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Someone has stolen my lyrics. What should I do?

On Behalf of | Mar 30, 2023 | Entertainment Law |

You’ve written and recorded a great song. Perhaps, you’ve dedicated it to someone special. And you are so fulfilled. Until you hear another song with the exact tune or lyrics as yours!  

If you are an entertainer, you most definitely take your work seriously. After all, it is your source of income. Unfortunately, copyright infringement is not unheard of. If someone steals your work, you need to pursue the liable party for damages. 

Is your song automatically protected?

If you are an artist, you are certainly concerned about your copyright options. Fortunately, it helps to understand copyright laws automatically protect your song lyrics as long as you have them in writing or can prove ownership. In other words, you do not have to register a copyright with your song. 

However, registering the copyright before an infringement offers legal benefits should a dispute arise. A registered copyright can also help you maximize compensation. 

Two steps to take when your music is stolen

If someone steals your music, do not sit back and do nothing about it. Instead, take a deep breath and consider the following steps:

Register your own copyright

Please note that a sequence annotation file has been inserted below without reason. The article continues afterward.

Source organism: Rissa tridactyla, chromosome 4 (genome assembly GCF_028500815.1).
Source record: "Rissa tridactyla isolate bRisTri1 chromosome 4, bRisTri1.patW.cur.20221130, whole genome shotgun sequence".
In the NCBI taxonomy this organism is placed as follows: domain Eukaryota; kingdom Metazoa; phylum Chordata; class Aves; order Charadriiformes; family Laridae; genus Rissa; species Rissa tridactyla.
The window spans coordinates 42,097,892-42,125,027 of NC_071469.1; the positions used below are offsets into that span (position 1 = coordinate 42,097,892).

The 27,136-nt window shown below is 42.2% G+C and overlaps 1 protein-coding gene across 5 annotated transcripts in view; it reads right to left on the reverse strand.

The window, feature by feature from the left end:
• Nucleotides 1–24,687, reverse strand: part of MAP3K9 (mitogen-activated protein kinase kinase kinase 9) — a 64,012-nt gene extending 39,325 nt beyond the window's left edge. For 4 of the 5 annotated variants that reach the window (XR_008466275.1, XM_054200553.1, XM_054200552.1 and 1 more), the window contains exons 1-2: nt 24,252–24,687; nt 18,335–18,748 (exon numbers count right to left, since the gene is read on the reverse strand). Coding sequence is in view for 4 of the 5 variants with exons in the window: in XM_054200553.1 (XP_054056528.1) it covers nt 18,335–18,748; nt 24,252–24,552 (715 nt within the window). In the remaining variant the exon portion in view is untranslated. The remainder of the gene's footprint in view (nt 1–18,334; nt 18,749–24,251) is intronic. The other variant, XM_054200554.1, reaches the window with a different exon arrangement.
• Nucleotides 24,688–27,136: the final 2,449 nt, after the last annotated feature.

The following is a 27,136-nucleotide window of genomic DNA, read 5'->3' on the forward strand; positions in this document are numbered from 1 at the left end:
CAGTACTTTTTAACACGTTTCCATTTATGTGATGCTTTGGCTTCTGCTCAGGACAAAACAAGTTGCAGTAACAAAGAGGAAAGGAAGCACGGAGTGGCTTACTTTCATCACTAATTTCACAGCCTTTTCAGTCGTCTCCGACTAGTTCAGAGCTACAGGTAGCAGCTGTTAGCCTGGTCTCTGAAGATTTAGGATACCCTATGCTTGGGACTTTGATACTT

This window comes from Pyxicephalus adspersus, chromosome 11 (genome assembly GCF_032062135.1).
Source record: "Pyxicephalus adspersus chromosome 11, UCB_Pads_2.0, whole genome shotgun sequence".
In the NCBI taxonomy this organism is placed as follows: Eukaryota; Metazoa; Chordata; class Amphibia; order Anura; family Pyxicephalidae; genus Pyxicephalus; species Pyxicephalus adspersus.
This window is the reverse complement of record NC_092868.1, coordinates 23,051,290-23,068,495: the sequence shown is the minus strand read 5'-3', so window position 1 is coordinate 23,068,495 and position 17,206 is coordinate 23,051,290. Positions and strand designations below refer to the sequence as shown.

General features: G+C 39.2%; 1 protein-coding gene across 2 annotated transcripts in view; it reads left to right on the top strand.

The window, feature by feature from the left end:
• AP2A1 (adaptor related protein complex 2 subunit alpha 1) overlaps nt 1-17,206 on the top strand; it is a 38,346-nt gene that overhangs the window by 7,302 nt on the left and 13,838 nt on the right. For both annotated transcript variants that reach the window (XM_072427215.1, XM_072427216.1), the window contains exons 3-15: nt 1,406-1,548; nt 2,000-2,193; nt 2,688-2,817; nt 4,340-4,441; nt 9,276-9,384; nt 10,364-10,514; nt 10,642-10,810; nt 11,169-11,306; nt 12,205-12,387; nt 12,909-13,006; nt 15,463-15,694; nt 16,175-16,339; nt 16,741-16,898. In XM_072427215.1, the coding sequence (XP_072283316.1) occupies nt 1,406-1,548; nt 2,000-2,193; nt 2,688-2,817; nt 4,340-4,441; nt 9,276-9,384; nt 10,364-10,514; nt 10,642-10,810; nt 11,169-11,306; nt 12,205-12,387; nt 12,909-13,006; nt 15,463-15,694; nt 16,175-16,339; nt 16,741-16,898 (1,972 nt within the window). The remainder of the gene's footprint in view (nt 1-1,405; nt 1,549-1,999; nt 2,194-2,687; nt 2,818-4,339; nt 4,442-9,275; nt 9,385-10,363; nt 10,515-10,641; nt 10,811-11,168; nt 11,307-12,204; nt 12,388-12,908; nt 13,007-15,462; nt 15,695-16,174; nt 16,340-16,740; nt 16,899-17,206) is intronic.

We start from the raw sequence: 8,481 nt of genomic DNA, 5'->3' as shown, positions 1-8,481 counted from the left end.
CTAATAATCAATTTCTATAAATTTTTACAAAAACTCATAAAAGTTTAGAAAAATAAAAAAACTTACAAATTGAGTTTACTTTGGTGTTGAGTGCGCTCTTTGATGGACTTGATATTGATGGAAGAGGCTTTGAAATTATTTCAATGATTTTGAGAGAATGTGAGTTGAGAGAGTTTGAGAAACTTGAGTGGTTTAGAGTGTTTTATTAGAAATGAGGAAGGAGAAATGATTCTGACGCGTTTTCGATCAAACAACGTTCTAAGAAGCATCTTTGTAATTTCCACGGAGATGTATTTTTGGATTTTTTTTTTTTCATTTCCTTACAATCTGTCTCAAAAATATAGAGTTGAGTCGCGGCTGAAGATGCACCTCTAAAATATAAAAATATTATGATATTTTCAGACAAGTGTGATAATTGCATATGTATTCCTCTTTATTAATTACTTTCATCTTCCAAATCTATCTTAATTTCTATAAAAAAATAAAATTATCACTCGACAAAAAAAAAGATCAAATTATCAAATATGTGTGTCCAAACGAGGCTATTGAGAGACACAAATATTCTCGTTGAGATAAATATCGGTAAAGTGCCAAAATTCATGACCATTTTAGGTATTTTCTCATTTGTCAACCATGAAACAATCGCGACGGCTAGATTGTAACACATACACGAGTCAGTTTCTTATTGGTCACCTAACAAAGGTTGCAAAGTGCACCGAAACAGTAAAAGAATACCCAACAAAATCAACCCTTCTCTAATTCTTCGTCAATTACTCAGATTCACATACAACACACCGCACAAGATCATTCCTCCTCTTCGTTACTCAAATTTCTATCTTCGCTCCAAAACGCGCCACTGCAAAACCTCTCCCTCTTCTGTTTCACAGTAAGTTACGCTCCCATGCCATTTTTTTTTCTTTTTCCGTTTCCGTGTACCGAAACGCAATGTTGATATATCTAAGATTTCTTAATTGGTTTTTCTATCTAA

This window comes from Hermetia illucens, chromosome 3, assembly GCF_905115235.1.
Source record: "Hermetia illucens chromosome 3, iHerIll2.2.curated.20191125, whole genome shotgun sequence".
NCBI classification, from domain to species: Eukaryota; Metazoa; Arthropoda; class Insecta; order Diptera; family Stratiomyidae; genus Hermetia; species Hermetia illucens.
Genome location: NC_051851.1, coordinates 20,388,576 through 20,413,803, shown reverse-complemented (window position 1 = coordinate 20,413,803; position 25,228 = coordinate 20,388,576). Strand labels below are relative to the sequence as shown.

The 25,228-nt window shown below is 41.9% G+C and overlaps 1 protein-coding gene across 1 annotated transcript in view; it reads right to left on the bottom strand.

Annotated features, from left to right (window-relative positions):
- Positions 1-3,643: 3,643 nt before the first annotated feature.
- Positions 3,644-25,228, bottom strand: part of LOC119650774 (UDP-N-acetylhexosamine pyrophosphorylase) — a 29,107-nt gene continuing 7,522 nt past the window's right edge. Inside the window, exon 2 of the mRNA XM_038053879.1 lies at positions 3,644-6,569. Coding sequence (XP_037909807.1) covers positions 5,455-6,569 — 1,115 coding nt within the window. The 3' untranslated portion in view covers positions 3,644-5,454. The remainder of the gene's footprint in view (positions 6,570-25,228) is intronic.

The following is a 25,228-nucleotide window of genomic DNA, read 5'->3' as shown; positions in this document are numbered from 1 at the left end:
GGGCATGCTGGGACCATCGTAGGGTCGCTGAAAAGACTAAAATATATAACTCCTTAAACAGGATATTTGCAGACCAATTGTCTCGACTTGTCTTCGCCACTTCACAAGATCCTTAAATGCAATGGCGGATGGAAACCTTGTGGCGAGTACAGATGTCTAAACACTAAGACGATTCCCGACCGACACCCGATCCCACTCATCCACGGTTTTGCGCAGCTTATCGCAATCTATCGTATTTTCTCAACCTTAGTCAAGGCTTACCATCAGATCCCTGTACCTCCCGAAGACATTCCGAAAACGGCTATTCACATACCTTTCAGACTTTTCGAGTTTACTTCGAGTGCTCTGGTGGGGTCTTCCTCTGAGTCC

What you’ve heard notwithstanding, be sure to register your own copyright. And in the United States, this means registering your music with the U.S. Copyright Office. While it may be true that you have the rights to your music, you may have a difficult time pursuing damages if you do not have a registered copyright. 

Gather your evidence

Like in any legal matter, you need evidence to litigate copyright infringement. For this, you may want to begin collecting evidence to prove that you are the original composer of the song in question. These can include a recording of the version that you produced and distributed as well as any evidence of how the defendant would have accessed your song. 

Protecting your rights and work

Copyright infringement can lead to financial and reputational damage. If you are an artist in Georgia, it is important that you understand how you can capitalize on intellectual property law to protect your rights.